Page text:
Stubb: Public support is one thing, casting votes another

Alexander Stubb will find out in Helsinki next month if he has done enough to convince his EPP colleagues to back his candidature or not, [Shutterstock]

Alexander Stubb, one of the EPP’s two candidates to be the next European Commission president, has urged Greek and Cypriot conservatives to remember how he handled the financial crisis and make an “educated and personal” choice at the party’s congress next month.

Greece’s New Democracy and Cypriot Democratic Rally of Cyprus parties, which are affiliated with the European People’s Party, both expressed support for the candidature of Bavarian Manfred Weber (CSU).

“Public support is one thing, casting the vote is another thing,” former Finnish Prime Minister Stubb said in an interview with Capital.gr.

The EPP, which is still pushing for the so-called Spitzenkandidaten process, will decide who will lead the party in the run-up to the EU election at its congress on 7-8 November in Helsinki.

In-house candidate against challenger

The only candidates are Stubb and in-house claimant Weber, leader of the EPP group in the European Parliament.

At the centre-right pre-summit meeting last Wednesday Weber secured support from all the eight EPP leaders in power (the prime ministers of Austria, Bulgaria, Croatia, Hungary, Ireland and the presidents of Cyprus and Romania).

Stubb: No room for populism in EPP, European values are under threat

After serving his country as a minister and prime minister, and gaining first-hand experience in dealing with some of the EU’s biggest crises, Alexander Stubb is now vying for the top job in the European Commission. He presented his credentials during an interview with EURACTIV.

“I know it is a secret ballot and at the end of the day, there is a personal touch. The EPP is a party that believes in individual freedom and choice; against this background, I believe that the Cypriot and the Greek delegates can make an educated, personal choice with their own heart and mind in Helsinki,” Stubb said.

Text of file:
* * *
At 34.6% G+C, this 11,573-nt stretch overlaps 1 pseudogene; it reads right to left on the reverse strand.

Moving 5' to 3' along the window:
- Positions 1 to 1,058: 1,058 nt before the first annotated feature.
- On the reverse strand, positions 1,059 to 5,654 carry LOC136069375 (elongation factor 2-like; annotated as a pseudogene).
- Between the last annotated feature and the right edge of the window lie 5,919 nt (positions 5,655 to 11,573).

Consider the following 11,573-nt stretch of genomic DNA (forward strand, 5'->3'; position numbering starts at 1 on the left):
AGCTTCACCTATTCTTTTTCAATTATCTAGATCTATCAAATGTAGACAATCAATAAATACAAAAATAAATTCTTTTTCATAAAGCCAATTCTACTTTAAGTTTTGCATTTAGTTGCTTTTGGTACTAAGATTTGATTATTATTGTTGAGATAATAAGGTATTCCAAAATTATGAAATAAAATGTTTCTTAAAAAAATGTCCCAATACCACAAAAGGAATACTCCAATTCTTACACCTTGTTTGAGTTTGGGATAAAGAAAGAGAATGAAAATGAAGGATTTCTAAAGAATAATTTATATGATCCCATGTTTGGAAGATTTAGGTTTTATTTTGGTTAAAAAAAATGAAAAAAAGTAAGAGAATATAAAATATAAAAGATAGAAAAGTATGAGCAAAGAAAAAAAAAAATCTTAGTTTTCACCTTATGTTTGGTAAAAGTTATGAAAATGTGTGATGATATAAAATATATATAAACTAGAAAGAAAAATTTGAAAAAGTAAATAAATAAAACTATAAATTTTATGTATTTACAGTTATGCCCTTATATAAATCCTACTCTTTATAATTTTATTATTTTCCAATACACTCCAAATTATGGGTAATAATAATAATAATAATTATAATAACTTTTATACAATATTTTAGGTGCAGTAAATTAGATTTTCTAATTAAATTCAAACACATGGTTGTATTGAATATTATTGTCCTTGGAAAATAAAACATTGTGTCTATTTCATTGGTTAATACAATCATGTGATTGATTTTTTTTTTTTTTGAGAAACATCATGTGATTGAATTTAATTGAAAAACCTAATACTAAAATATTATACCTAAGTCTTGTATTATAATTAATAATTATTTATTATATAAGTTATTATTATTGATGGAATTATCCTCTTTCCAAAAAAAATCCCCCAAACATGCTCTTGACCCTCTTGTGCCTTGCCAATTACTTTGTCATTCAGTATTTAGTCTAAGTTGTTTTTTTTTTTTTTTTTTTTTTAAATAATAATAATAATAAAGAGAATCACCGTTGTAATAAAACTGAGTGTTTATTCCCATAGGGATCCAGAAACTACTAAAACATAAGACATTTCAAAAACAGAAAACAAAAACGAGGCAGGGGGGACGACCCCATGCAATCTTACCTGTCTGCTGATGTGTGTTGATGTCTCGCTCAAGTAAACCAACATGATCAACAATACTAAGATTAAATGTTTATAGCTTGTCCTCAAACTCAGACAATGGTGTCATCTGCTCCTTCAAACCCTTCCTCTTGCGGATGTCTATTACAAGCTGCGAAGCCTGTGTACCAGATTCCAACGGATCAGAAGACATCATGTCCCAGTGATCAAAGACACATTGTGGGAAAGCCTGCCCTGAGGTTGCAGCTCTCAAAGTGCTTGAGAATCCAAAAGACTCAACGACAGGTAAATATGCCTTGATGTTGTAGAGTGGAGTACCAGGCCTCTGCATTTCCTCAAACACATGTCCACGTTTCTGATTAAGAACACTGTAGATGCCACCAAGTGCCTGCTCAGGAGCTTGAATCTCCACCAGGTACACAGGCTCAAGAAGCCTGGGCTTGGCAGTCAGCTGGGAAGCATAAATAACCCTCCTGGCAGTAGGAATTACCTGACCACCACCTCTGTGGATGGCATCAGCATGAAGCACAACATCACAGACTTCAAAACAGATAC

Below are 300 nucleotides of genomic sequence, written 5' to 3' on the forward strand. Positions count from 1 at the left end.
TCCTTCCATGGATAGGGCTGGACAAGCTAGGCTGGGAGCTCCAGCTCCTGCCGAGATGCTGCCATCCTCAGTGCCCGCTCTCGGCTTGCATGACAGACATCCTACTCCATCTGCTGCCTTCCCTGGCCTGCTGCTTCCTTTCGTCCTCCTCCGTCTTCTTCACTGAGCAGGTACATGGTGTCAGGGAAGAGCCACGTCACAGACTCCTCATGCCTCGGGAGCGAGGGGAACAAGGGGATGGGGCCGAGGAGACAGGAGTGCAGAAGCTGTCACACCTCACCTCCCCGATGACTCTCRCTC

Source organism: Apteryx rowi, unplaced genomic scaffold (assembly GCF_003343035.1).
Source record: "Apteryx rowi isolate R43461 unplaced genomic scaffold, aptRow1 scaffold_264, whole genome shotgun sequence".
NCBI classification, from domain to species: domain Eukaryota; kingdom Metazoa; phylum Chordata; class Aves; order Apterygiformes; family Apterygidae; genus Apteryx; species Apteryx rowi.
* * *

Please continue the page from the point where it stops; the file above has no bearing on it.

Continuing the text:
“I think that the Cypriots and the Greeks know how I dealt with the financial and euro crisis, when it was extremely difficult with the situation I had with the government I was in – the True Finns – and we were able to find a solution,” he added.

Stubb also noted that had New Democracy continued to be in the government in the autumn of 2014, when he was prime minister, then Greece would have returned to the markets at the latest in spring 2015.

“But because of the elections and the political situation in Greece, the Greek people had to suffer an additional four years,” he said, referring to the ruling leftist Syriza party.

Weber has been a vocal supporter of New Democracy leader Kyriakos Mitsotakis. He has often criticised the Syriza government and he even called Alexis Tsipras a communist, triggering strong reactions in Athens.

Syriza hits out at Weber after 'communist prime minister' comment

Manfred Weber, the leader of the EPP group in the European Parliament, today (3 May) said that the only remaining problem for Greece is that its prime minister, Alexis Tsipras, is a communist.

Weber has also decided to remain silent when it comes to the Macedonian name deal in order not to put New Democracy in an awkward situation, given the party opposes the deal.

On the other hand, Mitsotakis is a centrist pro-EU liberal politician and his profile is closer to Stubb’s. Mitsotakis was also one of the few EPP leaders who openly criticised Hungary’s Viktor Orbán asking for activation of Article 7 against Budapest.

EURACTIV understands that the role Weber currently has as chairman of the EPP parliamentary group does not leave much room for public opposition to his candidature.

But surprises are still possible. When EURACTIV recently asked conservative Bulgarian Prime Minister Boyko Borissov, who officially opted for Weber, if his final choice has been made, he said that he would make his decision in Helsinki.

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A total of 758 delegates with voting rights will choose between Weber and Stubb. Several EU countries have more than one centre-right party member of EPP and each one has a number of delegates corresponding to its political weight.

The motivations for the candidates choice are likely to vary greatly but the secret vote definitely favours Stubb.

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